The major focus on issues involving public sector unions right now is the current teachers’ strike in Chicago. Now that the strike is in its second week, the stakes have risen on both sides and the outcome could have an impact across the nation.
While the city of Chicago has been receiving the most attention lately, Michigan is gearing up for an electoral battle that could potentially have disastrous consequences for the state, as well as the nation.
The current, contentious debate on labor unions and supposed collective bargaining rights has been ignited over a series of recent political defeats suffered by unions. These defeats have occurred most notably in Midwestern states, such as Wisconsin, where state governments have had to address collective bargaining agreements to offset fiscal concerns.
Compared to the rest of the country, Michigan has a large number of workers who are unionized. According to the U.S. Bureau of Labor Statistics, Michigan had the fifth largest unionized labor force in the country in 2011.
Recent polling has shown a change in perception towards labor union issues. According to a 2011 Washington Post poll, 67 percent of Americans support the right of public workers to unionize; a separate Bloomberg poll that same year showed that “[s]ixty-four percent of respondents, including a plurality of Republicans, say public employees should have the right to bargain collectively for their wages.” These data should not be seen as an endorsement by the American people of everything public sector unions want, as polling from Wisconsin in 2012 and California in 2011 has shown a majority support for reforms to collective bargaining agreements if the situation calls for it.
What is most telling about the situation facing labor unions is how those in the labor force are voting with their feet. According to the U.S. Bureau of Labor Statistics, the percentage of the workforce that is unionized has dropped to 11.8 percent in 2011, which The Detroit News says is the lowest percentage seen since the FDR administration. The decline in union membership across the country means that the labor organizations take in less revenue, resulting in fiscal problems of their own.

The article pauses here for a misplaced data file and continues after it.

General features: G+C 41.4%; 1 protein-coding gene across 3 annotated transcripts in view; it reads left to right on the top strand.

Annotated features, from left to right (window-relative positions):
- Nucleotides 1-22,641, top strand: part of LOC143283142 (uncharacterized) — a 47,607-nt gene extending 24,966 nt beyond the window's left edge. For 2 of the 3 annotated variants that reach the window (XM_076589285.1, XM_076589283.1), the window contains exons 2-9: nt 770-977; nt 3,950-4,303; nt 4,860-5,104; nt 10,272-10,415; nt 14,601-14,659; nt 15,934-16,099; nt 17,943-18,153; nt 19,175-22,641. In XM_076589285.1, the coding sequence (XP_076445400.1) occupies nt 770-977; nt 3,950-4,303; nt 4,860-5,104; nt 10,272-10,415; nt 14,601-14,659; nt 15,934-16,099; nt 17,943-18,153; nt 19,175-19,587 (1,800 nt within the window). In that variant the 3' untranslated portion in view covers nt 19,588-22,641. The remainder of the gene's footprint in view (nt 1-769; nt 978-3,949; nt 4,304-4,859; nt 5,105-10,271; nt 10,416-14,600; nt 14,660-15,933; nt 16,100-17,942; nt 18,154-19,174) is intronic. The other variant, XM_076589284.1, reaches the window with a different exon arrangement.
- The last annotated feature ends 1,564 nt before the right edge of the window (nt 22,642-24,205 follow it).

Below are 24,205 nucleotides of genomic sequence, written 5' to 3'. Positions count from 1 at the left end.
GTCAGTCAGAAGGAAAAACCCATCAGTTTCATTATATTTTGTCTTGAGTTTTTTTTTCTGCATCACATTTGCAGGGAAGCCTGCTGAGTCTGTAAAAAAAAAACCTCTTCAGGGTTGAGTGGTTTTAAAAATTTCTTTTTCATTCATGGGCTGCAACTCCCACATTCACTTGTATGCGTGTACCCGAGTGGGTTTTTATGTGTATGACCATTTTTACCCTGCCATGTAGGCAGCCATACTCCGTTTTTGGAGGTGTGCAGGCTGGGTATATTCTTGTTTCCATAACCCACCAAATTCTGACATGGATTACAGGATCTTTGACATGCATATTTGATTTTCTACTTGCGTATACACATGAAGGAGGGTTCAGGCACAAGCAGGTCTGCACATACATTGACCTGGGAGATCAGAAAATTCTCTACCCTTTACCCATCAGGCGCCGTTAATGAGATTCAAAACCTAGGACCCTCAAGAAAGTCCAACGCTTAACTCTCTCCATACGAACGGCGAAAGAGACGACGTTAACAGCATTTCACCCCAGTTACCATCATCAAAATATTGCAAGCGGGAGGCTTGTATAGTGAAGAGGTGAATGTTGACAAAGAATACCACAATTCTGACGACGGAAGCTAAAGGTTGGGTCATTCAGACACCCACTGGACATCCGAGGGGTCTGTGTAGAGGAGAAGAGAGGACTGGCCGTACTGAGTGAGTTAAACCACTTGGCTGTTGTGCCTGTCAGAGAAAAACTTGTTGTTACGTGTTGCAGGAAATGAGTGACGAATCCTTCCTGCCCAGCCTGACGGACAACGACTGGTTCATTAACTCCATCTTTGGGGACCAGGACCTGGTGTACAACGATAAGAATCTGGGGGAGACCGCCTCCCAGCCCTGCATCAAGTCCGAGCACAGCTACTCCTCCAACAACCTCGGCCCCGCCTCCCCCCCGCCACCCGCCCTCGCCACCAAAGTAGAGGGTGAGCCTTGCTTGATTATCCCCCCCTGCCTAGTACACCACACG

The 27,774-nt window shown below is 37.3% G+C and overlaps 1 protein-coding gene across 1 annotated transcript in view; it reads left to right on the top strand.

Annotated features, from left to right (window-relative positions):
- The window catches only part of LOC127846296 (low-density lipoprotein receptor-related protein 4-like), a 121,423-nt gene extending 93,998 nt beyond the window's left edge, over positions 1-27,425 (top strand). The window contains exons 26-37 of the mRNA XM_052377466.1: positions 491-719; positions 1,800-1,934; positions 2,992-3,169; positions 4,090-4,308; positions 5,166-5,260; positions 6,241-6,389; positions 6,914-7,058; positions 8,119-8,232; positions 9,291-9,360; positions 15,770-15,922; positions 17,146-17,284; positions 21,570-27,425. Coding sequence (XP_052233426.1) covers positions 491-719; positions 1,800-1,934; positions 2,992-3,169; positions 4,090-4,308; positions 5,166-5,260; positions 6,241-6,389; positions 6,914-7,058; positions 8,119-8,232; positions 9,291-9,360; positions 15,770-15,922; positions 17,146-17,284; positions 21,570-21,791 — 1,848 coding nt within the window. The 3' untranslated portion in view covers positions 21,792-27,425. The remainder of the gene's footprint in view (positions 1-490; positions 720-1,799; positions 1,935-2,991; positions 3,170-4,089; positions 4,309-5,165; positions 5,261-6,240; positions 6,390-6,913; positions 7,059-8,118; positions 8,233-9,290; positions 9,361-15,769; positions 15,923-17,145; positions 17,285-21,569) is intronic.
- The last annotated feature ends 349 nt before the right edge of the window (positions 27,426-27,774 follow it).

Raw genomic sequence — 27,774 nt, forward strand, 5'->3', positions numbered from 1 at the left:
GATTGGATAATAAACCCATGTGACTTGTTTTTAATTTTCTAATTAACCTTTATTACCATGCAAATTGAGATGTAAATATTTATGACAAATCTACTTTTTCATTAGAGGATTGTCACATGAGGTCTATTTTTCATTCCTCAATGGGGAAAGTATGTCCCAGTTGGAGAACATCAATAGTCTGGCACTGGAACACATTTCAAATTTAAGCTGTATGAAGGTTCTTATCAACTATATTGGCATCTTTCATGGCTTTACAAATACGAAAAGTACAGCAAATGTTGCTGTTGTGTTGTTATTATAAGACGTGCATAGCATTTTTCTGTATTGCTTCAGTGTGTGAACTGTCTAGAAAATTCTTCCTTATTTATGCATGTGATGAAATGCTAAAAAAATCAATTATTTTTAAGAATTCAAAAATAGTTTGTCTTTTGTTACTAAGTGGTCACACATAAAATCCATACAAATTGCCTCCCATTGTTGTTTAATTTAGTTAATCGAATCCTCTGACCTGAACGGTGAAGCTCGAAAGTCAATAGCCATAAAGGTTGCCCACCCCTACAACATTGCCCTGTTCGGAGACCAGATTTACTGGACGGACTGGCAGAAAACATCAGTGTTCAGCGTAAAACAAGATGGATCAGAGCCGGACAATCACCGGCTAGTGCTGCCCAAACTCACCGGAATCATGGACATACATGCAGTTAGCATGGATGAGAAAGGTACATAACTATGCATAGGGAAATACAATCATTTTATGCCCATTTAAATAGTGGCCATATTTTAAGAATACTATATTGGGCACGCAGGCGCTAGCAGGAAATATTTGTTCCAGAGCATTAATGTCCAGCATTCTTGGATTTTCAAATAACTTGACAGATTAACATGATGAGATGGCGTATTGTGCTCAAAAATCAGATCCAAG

Michigan is a microcosm of what is happening nationwide concerning union membership. According to The Detroit News, membership within the United Auto Workers (UAW) has fallen significantly from 1.5 million in 1979 to just 380,719 members in 2011, due to the weakened automotive industry and overall economy in Michigan.
As the union presence in Michigan weakens, the state ballot initiative called the “Protect Our Jobs” measure seeks to protect unions from further deterioration. According to the pro-measure website, (which does not clarify exactly how many or what specific union organizations are supporting the initiative and who is funding its campaign ) “Protect Our Jobs” is meant to “establish the people’s rights to organize to form, join or assist unions and to bargain collectively with public or private employers regarding wages, hours and other terms and conditions of employment” and to “grant civil service employees’ collective bargaining rights” by adding a new section under Article 1 of the Michigan State constitution. Under the 3rd section of the “Protect Our Jobs” measure, it states that “no existing or future law of the State or its political subdivisions shall abridge, impair or limit the foregoing rights” if the measure passes.
Michigan Gov. Rick Snyder and Attorney General Bill Schuette had filed court papers against the “Protect Our Jobs” measure in hopes of taking it off the ballot, which the Michigan Supreme Court overruled on September 5, 2012. Schuette’s office argued that the measure is unconstitutional, because the 3rd section of the measure would alter numerous existing laws in the Michigan constitution regarding state employee’s bargaining rights. If “Protect Our Jobs” passes, unions would have power over future legislation that effects collective bargaining rights, which could tie the state’s hands when it comes to handing any possible fiscal crisis in the future.
With labor issues becoming more controversial in the last few years, unions are looking for ways to either gain more power, or at least keep the power they still have.